Brazil’s far-right President-elect Jair Bolsonaro said Monday that he will take apart the country’s “costly” pension system soon after he takes office on Jan. 1, 2019.
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This move will be to bring the government’s unsustainable budget deficit under control. Bolsonaro’s team of orthodox neoliberal economists want to resolve the budget deficit soon to, they argue, get investment flowing again, spur economic growth, and create new jobs.
Bolsonaro’s future economic minister, University of Chicago trained economist Paulo Guedes would like to see a part of pension reform proposal already passed in Congress before Bolsonaro takes office.
“If we cannot get anything approved this year, we will do some kind of reform at the beginning of next year,” Bolsonaro said in an interview with TV Band.
A Chicago Boy (University of Chicago graduate), Guedes has known ties with the group of economists that designed the ultra-liberal economic reforms applied by Chilean dictator Augusto Pinochet.
The Chicago Boys are credited with opening Chile up to free-market economics at the cost of the Chilean people after a bloody military coup against democratically-elected President Salvador Allende.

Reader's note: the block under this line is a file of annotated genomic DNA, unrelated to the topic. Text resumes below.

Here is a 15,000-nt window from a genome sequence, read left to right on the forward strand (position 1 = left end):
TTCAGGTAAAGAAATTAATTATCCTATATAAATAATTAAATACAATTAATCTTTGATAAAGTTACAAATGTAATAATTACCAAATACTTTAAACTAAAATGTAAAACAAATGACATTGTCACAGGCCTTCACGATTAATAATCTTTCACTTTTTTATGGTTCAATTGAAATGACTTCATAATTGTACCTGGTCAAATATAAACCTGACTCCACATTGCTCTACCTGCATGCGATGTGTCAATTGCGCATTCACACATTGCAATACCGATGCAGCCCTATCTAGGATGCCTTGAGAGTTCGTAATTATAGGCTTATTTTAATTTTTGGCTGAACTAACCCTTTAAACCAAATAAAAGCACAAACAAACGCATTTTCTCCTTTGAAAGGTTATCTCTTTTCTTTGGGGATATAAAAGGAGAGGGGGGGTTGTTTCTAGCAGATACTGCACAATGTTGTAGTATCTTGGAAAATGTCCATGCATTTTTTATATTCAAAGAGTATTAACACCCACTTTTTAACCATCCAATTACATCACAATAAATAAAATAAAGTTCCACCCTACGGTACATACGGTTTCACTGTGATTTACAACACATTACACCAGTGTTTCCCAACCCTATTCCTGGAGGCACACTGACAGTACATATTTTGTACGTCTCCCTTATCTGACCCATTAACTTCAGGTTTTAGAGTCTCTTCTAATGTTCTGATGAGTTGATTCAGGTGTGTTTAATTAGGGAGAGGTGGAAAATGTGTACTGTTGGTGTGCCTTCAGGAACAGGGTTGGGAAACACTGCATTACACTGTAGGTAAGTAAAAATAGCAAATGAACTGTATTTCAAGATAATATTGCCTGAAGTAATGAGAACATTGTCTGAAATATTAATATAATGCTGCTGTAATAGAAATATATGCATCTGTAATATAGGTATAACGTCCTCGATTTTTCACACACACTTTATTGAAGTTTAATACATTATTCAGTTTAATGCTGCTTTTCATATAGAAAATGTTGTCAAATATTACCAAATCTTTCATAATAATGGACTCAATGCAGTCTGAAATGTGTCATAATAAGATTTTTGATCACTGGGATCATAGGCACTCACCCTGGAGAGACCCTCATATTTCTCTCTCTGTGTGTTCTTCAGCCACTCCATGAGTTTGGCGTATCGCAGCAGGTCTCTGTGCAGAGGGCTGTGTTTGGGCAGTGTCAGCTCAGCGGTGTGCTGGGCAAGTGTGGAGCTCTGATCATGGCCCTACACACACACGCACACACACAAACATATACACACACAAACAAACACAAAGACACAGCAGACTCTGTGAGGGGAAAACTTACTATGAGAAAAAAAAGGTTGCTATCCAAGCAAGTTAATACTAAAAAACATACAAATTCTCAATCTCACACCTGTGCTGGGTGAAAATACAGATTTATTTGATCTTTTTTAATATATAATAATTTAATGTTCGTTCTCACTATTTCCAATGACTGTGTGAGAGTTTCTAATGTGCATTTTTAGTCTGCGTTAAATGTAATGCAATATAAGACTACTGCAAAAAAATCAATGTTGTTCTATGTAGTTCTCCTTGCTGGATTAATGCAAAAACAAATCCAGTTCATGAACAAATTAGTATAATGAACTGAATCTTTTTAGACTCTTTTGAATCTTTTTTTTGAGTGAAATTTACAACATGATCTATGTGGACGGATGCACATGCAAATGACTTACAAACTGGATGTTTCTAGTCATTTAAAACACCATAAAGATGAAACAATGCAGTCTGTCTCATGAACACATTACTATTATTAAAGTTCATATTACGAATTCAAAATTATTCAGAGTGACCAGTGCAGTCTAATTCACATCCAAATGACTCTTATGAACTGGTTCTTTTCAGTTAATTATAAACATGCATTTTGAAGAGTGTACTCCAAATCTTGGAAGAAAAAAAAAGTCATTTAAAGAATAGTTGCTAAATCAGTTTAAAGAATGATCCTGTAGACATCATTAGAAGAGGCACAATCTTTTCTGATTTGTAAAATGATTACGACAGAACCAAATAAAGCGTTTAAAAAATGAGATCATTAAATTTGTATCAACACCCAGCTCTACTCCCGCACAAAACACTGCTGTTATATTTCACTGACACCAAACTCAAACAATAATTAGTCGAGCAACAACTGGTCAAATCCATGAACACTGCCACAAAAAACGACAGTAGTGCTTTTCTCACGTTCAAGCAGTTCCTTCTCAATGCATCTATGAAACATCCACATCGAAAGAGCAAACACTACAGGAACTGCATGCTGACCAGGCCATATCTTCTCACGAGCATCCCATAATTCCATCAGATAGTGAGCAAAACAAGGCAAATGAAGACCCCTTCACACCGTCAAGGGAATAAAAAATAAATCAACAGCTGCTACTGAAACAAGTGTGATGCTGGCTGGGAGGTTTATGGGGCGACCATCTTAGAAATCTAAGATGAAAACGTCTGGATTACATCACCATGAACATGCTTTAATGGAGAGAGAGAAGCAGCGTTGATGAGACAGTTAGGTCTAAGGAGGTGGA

Bolsonaro also plans to cut tax in a “responsible way” and ruled out reviving a despised tax on transactions known as the CPMF to raise fiscal revenues.
The CPMF tax was introduced in 1993 as a temporary measure to subsidize Brazil’s public healthcare system charged 0.38 percent on all financial transactions, including checks.
Bia Kicis, a close aide of Bolsonaro, said that he will also launch a public safety plan which would crack down on violent crime and advance other conservative measures.
These measures will include giving more power to police to fire on armed criminals, easing gun controls, reducing the age from 18 to 16 at which people can be prosecuted criminally, enacting legislation that makes land invasion acts of terrorism, and a bill to remove politics and teaching of sexual diversity in schools.
“This agenda cannot be delayed because Bolsonaro was voted in for these reasons,” Kicis, a retired Federal District prosecutor, said in an interview.